With ShotSpotter staying in Chicago for the time being, dispute continues over the system’s usefulness: Study shows ShotSpotter alerts “will bring police to a crime scene faster and keep them there longer. But the software has no effect on overall public safety,” by the Tribune’s Sam Charles and Megan Crepeau.

Rank-and-file legislators skeptical of public funding for Jerry Reinsdorf’s White Sox: Thirty-five years after Jerry Reinsdorf won the state legislature’s last-minute support for a stadium deal, things have changed. “Reinsdorf may find that it has been poisoned over the years by a mountain of evidence that public subsidies for stadiums are rarely a good deal for taxpayers,” writes Brenden Moore of Lee Enterprises.

— Taking the plunge: Mayor Brandon Johnson joined 5,300 people to dive into Lake Michigan on Sunday for the Chicago Polar Plunge, which benefited Special Olympics Chicago/Special Children’s Charities. Organizers say it was the group’s largest polar plunge — helped in part by warm temps. The event has raised $2 million — and counting.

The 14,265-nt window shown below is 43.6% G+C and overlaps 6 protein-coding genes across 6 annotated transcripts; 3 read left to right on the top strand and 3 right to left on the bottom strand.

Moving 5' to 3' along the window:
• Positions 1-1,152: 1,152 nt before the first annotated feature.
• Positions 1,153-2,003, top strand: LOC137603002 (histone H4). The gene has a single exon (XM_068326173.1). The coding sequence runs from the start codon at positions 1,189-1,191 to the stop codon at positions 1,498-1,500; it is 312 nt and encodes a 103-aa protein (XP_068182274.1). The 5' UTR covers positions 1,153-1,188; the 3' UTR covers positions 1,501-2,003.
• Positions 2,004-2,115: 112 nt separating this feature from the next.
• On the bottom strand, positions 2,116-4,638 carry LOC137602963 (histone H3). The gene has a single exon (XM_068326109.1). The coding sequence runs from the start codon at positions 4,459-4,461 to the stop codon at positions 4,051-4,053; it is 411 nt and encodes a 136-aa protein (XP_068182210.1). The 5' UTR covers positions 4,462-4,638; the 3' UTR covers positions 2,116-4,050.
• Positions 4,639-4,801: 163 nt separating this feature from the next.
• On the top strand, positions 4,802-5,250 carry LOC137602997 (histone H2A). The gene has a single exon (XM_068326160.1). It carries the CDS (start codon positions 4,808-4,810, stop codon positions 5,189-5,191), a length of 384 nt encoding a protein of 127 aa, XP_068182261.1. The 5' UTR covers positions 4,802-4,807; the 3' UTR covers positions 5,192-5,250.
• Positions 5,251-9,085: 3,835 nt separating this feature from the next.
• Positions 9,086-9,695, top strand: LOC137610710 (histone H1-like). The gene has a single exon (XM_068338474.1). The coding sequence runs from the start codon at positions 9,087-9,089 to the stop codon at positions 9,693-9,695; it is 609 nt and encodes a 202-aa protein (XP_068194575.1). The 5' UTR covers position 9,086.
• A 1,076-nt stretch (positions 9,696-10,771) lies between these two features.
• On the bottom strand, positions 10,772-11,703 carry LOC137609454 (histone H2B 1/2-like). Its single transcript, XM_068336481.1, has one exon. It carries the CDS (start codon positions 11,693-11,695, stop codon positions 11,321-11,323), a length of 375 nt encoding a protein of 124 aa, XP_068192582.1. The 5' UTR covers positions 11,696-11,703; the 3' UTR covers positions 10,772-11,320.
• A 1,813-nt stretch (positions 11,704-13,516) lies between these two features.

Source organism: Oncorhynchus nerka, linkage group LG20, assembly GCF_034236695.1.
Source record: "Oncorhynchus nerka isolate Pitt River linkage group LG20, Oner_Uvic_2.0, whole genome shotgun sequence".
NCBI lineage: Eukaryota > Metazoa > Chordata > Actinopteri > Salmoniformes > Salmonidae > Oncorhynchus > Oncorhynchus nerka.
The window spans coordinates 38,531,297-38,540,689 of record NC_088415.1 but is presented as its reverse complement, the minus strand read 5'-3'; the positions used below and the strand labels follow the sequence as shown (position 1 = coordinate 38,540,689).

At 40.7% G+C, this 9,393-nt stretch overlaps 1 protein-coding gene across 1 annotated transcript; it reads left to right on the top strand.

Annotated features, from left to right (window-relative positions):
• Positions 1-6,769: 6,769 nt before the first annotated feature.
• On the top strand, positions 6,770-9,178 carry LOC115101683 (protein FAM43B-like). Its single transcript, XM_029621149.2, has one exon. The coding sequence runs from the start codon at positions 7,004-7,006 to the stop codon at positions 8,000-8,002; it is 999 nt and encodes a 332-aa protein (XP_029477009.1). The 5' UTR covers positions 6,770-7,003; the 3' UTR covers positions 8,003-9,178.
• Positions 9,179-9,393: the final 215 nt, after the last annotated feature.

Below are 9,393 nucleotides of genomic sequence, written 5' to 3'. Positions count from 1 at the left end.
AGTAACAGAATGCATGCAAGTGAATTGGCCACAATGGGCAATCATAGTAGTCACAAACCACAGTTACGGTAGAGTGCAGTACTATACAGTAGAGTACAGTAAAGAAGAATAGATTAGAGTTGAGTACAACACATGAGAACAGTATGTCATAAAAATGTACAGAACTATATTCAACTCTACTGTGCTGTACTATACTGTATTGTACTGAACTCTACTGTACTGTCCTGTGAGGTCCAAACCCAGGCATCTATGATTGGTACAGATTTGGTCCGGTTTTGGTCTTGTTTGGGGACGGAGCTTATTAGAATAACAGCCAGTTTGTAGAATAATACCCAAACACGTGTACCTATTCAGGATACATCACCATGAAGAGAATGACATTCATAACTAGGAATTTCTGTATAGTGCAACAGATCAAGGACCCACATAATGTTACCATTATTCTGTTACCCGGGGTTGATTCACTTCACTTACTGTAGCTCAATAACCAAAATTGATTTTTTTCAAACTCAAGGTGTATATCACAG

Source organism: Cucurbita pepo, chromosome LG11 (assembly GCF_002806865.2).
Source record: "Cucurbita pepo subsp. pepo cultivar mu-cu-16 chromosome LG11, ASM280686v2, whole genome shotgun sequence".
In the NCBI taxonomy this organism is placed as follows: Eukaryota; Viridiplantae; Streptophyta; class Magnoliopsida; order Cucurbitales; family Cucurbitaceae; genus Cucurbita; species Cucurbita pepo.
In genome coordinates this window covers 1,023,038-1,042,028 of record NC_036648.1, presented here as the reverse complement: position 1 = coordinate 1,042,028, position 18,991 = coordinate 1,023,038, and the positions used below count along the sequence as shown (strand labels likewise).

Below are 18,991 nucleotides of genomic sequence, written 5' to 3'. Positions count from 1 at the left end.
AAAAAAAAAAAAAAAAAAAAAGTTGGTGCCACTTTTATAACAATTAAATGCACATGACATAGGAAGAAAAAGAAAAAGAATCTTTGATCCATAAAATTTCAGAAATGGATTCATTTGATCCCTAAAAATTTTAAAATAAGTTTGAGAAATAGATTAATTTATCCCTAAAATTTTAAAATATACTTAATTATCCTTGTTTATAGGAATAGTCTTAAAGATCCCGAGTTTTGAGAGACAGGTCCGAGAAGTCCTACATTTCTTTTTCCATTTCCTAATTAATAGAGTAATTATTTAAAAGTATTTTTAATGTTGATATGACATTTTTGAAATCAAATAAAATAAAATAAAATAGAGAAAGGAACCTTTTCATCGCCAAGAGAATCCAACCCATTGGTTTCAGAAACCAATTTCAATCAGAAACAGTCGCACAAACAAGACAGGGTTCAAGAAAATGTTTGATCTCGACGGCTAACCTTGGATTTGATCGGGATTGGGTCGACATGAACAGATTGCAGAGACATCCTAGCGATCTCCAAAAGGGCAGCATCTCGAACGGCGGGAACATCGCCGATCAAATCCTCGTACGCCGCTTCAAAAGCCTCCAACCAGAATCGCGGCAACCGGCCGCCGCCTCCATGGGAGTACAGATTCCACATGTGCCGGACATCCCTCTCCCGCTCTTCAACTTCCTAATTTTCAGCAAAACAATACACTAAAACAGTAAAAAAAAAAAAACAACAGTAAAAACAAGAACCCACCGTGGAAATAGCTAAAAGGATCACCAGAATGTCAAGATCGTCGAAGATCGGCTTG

Kennedy Expressway construction to resume March 11, by the Sun-Times’ Audrey Hettleman


— ON THE COURT: Noah’s Arc Foundation and former Bulls star Joakim Noah, former NBA star Tony Allen, state Sen. Elgie Sims and Chicago CRED Managing Director Arne Duncan kicked off the Spring 2024 One City Basketball League at Intentional Sports on the city's West side. Partnering with 28 violence-prevention orgs, the league uses basketball to build inter-community relationships.


25 years ago, the Lemak murders left Naperville and its officers reeling, by the Daily Herald’s Alicia Fabbre

Highland Park native, wife donate $1M for permanent parade shooting memorial, by the Lake County News-Sun’s Chloe Hilles


On the ground in Albany. Get critical policy news and analysis inside New York State. Track how power brokers are driving change across legislation and budget and impacting lobbying efforts. Learn more.